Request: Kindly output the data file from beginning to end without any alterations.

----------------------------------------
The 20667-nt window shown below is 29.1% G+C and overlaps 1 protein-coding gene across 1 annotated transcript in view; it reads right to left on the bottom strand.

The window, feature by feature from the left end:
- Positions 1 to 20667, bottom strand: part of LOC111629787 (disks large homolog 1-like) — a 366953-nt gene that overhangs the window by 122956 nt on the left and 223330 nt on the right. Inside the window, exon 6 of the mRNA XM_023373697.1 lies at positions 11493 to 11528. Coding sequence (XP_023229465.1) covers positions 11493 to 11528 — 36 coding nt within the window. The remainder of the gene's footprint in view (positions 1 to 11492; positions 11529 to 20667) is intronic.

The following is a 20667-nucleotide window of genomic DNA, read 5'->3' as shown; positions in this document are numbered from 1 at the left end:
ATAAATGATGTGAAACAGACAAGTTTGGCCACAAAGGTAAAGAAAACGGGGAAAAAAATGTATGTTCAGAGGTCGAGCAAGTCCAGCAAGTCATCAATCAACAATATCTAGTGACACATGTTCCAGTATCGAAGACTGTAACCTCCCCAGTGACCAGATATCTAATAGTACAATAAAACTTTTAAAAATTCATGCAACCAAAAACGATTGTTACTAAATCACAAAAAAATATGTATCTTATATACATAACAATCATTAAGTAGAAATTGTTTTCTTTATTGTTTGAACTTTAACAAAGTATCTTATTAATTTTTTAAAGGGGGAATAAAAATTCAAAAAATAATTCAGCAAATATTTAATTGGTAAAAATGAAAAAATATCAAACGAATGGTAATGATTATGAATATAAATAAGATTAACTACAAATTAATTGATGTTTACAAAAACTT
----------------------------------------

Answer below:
The 20667-nt window shown below is 29.1% G+C and overlaps 1 protein-coding gene across 1 annotated transcript in view; it reads right to left on the bottom strand.

The window, feature by feature from the left end:
- Positions 1 to 20667, bottom strand: part of LOC111629787 (disks large homolog 1-like) — a 366953-nt gene that overhangs the window by 122956 nt on the left and 223330 nt on the right. Inside the window, exon 6 of the mRNA XM_023373697.1 lies at positions 11493 to 11528. Coding sequence (XP_023229465.1) covers positions 11493 to 11528 — 36 coding nt within the window. The remainder of the gene's footprint in view (positions 1 to 11492; positions 11529 to 20667) is intronic.

The following is a 20667-nucleotide window of genomic DNA, read 5'->3' as shown; positions in this document are numbered from 1 at the left end:
ATAAATGATGTGAAACAGACAAGTTTGGCCACAAAGGTAAAGAAAACGGGGAAAAAAATGTATGTTCAGAGGTCGAGCAAGTCCAGCAAGTCATCAATCAACAATATCTAGTGACACATGTTCCAGTATCGAAGACTGTAACCTCCCCAGTGACCAGATATCTAATAGTACAATAAAACTTTTAAAAATTCATGCAACCAAAAACGATTGTTACTAAATCACAAAAAAATATGTATCTTATATACATAACAATCATTAAGTAGAAATTGTTTTCTTTATTGTTTGAACTTTAACAAAGTATCTTATTAATTTTTTAAAGGGGGAATAAAAATTCAAAAAATAATTCAGCAAATATTTAATTGGTAAAAATGAAAAAATATCAAACGAATGGTAATGATTATGAATATAAATAAGATTAACTACAAATTAATTGATGTTTACAAAAACTT